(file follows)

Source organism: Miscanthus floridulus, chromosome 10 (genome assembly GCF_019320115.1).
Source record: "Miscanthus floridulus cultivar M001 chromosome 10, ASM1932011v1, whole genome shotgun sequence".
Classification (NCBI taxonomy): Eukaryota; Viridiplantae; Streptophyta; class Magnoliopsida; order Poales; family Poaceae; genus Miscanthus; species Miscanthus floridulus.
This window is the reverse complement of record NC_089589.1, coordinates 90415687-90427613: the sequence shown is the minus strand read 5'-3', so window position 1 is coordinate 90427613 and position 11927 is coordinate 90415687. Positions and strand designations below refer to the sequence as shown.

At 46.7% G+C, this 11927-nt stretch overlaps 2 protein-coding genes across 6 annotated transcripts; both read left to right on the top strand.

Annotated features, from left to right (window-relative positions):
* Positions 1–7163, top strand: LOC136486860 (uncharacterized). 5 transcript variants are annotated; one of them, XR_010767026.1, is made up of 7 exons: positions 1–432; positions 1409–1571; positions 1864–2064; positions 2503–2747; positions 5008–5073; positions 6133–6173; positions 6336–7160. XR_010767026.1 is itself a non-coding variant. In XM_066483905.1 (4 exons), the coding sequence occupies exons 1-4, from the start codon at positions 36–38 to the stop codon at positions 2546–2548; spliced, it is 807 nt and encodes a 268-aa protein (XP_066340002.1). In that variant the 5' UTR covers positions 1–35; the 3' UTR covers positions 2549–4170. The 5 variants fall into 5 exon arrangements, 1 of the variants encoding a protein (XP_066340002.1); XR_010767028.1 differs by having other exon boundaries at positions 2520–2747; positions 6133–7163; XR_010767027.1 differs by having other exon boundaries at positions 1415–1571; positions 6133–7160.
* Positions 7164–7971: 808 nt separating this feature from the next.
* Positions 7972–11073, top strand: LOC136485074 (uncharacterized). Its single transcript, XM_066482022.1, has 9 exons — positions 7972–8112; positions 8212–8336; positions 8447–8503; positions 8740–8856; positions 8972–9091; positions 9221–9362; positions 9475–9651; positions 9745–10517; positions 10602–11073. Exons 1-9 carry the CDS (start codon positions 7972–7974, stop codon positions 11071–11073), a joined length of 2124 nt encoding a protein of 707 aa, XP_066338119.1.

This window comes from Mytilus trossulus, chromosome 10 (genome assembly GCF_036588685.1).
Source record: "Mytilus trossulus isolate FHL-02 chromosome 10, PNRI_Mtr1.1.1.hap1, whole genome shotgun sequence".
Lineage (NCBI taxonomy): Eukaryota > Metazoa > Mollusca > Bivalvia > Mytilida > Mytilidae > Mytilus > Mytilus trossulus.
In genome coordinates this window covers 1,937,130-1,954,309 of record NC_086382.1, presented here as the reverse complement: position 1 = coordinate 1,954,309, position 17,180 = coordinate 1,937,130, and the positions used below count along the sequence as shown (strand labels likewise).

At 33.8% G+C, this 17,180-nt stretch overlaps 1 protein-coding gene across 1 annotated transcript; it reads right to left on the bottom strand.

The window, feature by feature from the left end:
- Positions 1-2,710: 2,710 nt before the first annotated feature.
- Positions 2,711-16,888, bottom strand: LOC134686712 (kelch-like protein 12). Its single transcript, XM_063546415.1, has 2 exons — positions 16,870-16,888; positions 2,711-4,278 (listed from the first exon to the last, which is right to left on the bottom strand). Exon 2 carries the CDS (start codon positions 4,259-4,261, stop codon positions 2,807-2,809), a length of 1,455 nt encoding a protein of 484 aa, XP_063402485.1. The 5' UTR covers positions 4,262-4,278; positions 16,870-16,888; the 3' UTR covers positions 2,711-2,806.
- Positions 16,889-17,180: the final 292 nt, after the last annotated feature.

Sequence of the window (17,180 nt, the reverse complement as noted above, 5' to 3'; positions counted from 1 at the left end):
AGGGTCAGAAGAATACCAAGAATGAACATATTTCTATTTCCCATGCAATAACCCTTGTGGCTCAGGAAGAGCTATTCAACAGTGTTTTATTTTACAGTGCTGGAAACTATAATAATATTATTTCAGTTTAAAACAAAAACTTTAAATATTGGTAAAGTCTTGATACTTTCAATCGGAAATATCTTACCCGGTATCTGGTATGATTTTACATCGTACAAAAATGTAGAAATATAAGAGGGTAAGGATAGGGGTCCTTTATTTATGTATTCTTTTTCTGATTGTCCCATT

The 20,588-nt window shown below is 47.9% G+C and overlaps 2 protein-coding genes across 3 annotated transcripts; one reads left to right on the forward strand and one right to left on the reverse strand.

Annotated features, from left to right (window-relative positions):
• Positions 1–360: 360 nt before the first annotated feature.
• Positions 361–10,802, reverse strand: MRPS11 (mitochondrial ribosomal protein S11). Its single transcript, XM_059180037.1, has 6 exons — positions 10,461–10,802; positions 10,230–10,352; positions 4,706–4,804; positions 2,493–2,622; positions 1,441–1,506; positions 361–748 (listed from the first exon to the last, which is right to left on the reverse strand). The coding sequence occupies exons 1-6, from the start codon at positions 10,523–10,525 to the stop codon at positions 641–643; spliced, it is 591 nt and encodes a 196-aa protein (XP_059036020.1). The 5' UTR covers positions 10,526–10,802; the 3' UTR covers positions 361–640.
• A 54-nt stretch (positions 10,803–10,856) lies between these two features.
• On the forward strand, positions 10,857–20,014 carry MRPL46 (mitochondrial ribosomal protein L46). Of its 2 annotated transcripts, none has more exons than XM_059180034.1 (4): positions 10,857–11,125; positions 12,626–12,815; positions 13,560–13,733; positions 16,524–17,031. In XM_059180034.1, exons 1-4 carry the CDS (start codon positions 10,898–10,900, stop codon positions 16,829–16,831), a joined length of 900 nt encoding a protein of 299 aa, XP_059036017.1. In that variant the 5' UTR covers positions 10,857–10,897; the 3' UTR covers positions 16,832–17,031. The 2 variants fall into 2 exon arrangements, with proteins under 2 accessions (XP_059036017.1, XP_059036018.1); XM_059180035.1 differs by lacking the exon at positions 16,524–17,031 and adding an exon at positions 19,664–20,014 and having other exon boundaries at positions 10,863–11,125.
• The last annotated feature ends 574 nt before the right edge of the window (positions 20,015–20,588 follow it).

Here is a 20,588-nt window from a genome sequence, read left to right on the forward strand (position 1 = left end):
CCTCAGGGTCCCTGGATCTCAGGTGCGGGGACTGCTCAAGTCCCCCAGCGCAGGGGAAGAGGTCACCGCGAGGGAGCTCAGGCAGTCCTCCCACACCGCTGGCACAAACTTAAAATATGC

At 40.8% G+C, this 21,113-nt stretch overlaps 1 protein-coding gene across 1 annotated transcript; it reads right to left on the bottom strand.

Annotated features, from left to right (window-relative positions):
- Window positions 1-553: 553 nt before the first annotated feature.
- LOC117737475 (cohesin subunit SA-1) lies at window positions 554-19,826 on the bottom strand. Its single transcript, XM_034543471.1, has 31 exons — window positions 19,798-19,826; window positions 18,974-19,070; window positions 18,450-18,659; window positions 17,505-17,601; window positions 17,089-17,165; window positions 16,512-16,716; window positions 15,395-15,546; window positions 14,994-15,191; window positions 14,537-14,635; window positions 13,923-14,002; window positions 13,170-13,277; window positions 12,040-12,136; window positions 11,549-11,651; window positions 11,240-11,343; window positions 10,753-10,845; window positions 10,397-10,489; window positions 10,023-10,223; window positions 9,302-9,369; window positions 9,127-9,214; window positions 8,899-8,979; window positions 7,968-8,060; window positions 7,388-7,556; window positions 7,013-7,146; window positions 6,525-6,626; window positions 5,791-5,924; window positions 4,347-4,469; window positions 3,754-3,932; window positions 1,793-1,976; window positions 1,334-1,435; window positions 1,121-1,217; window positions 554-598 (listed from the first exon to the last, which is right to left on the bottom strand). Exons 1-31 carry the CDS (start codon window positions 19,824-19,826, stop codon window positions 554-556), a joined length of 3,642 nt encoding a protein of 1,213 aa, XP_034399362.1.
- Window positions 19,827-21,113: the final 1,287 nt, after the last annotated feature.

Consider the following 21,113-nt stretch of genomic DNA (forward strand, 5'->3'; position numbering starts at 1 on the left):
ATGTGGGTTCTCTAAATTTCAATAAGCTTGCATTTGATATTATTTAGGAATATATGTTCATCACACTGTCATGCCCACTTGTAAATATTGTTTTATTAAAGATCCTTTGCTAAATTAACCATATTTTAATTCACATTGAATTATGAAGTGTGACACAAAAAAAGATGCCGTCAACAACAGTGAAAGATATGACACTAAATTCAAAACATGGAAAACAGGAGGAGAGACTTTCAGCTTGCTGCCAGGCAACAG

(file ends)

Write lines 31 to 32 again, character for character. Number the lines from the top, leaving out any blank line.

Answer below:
Annotated features, from left to right (window-relative positions):
- Window positions 1-553: 553 nt before the first annotated feature.